Frost chairs Southern Ute Tribe Council
Elder holding reins for third time
IGNACIO – After a six-year absence, Clement Frost is back on the Southern Ute Tribe Council – as chairman.
Frost, who served as council chairman from 1997-2000 and from 2005-2008, was the dominant candidate in a field of six.
In a special election Wednesday to fill the seat left vacant by the death in March of Jimmy Newton. Jr., Frost received 130 of 394 ballots cast. Second place went to Jocelyn Dutchie, with 80 votes.
A regular election is scheduled this fall, when two of six Tribal Council seats must be filled and the chairman’s seat again is up for grabs.
A two-hour swearing-in ceremony Thursday included a blessing, the oath of office administered by Chief Tribal Judge Chantel Cloud, good wishes and gifts from Ute Mountain Ute and Northern Ute representatives and floor speeches by Southern Ute Indian Tribe members.
The Ute Mountain Utes presented Frost a bolo tie adorned with bead work. The gift from the Northern Utes was a woven blanket or serape in which red, orange, brown and white predominated.
Mayor Sweetie Marbury was the messenger sent from the city of Durango.
“We’re all friends and neighbors who appreciate the land, water and clean air,” Marbury said. “We look forward to meetings between the city and the Tribal Council.”
Frost, dressed in a dark suit, turquoise-colored shirt with a bolo tie, took his seat, received recognition as leader from chairman pro-tem Mike Olguin and the welcomes and pledges of cooperation from the other council members.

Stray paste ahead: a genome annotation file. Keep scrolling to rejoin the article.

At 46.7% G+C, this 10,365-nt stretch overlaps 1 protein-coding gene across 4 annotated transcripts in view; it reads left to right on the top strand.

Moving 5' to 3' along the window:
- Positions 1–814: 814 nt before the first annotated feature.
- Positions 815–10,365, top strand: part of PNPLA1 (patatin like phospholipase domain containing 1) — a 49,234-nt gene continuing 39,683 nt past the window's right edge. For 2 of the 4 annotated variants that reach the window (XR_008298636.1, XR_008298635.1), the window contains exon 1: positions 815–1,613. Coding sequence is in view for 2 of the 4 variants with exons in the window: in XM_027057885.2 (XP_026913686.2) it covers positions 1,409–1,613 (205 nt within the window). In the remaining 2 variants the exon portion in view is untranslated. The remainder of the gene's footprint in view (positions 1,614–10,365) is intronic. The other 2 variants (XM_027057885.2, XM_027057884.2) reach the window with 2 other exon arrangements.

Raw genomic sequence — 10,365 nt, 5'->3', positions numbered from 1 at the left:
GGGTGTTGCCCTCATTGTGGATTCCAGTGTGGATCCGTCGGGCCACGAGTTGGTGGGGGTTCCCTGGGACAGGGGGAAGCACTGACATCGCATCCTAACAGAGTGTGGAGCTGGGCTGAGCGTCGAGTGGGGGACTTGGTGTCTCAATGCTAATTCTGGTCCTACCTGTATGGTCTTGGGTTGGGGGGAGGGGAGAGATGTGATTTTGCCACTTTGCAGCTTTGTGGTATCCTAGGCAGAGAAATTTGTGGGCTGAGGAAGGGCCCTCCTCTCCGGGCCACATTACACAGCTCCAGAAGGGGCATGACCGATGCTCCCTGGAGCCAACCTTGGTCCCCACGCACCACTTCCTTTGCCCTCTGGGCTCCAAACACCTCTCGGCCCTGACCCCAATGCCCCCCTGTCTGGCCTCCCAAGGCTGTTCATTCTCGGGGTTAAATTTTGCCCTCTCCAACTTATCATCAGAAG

Frost announced the jobs of three Jimmy Newton Jr. appointees, two executive officers and a media coordinator, were terminated immediately.
Also, he announced that council member Mel Baker would be his second aboard and Michelle Olguin would be his executive officer.
In his address, introduced with a few words in Ute, Frost said the tribal administration has failed its members and left rank-and-file employees “walking on eggshells” fearful for their jobs.
“We’re here to work for the people so that their way of life is comfortable,” Frost said. “We must meet the needs of the people, not the government.”
Frost concluded: “We need to ask how can we better help members.”
Comments from several members of the audience sounded similar concerns.
A man said the Utes are the tribes that have struggled most, and they are the tribes most regulated by the U.S. government.
“We must break away from the U.S. government and run on our own,” he said.
A woman said the wealth disparity between the revenue-producing arms of the Southern Utes and tribal members is crushing and demoralizing.
Another woman said someone has obtained the right to film the annual Southern Ute Bear Dance that took place last weekend and sell the production for profit.
“They’ve shut the door on us,” she said.
Frost gave his answer: “We’re going to get back with the community. We’re going to communicate with our members.”